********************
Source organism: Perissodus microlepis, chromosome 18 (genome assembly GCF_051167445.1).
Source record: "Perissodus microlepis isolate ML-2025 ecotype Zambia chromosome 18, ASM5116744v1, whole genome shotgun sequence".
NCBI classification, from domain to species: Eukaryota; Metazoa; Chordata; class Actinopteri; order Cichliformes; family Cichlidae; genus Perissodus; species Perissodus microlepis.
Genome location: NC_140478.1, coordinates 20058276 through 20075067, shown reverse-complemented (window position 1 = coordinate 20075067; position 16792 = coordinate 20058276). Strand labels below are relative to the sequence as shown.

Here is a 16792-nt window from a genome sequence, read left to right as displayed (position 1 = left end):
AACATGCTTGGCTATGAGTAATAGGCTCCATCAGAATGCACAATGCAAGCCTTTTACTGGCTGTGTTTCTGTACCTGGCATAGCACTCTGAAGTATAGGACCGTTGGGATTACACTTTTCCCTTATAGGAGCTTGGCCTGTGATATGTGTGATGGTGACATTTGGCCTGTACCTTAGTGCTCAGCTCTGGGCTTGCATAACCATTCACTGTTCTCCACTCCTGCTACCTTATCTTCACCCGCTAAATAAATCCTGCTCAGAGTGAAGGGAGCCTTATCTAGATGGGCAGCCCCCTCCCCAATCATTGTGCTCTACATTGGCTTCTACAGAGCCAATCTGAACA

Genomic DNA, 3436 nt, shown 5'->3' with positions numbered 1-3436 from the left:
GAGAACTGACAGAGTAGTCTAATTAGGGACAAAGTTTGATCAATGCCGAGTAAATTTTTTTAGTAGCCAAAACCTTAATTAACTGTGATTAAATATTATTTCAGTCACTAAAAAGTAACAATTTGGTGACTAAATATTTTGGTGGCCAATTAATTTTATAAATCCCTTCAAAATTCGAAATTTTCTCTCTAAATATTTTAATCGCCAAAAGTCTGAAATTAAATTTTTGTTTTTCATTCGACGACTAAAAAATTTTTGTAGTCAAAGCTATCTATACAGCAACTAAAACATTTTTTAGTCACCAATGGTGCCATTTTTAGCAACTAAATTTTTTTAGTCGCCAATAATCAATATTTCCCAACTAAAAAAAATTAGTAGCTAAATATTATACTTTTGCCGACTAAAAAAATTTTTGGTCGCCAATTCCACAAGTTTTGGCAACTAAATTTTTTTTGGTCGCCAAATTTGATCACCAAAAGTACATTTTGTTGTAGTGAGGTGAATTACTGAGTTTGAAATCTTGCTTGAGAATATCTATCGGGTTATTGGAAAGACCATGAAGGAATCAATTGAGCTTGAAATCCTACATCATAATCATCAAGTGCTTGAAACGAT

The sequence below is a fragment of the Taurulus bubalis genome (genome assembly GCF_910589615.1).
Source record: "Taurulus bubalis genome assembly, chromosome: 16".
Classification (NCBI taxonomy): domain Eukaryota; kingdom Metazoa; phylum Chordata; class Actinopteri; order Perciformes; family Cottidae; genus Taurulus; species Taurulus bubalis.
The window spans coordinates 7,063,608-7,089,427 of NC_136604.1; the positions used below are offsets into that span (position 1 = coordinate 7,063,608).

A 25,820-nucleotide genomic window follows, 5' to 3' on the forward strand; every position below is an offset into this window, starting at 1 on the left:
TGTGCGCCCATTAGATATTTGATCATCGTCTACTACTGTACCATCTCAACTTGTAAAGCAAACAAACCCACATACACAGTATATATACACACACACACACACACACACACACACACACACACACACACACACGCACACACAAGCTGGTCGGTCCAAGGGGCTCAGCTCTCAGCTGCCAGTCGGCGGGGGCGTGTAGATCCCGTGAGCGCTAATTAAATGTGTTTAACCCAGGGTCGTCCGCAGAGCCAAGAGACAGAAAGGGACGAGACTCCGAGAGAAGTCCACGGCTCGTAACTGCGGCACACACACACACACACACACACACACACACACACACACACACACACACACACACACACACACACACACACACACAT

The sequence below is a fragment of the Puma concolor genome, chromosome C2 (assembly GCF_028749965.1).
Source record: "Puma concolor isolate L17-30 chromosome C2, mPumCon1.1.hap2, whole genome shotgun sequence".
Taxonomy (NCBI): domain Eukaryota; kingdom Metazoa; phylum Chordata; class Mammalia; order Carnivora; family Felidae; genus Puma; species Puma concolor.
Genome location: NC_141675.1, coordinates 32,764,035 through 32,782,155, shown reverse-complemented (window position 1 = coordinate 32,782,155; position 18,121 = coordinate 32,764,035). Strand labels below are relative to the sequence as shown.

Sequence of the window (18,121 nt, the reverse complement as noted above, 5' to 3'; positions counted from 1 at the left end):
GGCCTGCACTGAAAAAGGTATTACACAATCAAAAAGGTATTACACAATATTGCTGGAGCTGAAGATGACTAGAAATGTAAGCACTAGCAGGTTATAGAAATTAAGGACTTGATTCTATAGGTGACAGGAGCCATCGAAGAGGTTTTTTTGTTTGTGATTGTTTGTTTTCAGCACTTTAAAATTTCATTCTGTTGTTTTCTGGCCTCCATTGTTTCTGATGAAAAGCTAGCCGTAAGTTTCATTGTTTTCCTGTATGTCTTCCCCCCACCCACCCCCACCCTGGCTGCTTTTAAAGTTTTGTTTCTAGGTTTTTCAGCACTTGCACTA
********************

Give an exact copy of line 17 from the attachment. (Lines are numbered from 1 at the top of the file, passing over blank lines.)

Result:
Taxonomy (NCBI): domain Eukaryota; kingdom Metazoa; phylum Chordata; class Mammalia; order Carnivora; family Felidae; genus Puma; species Puma concolor.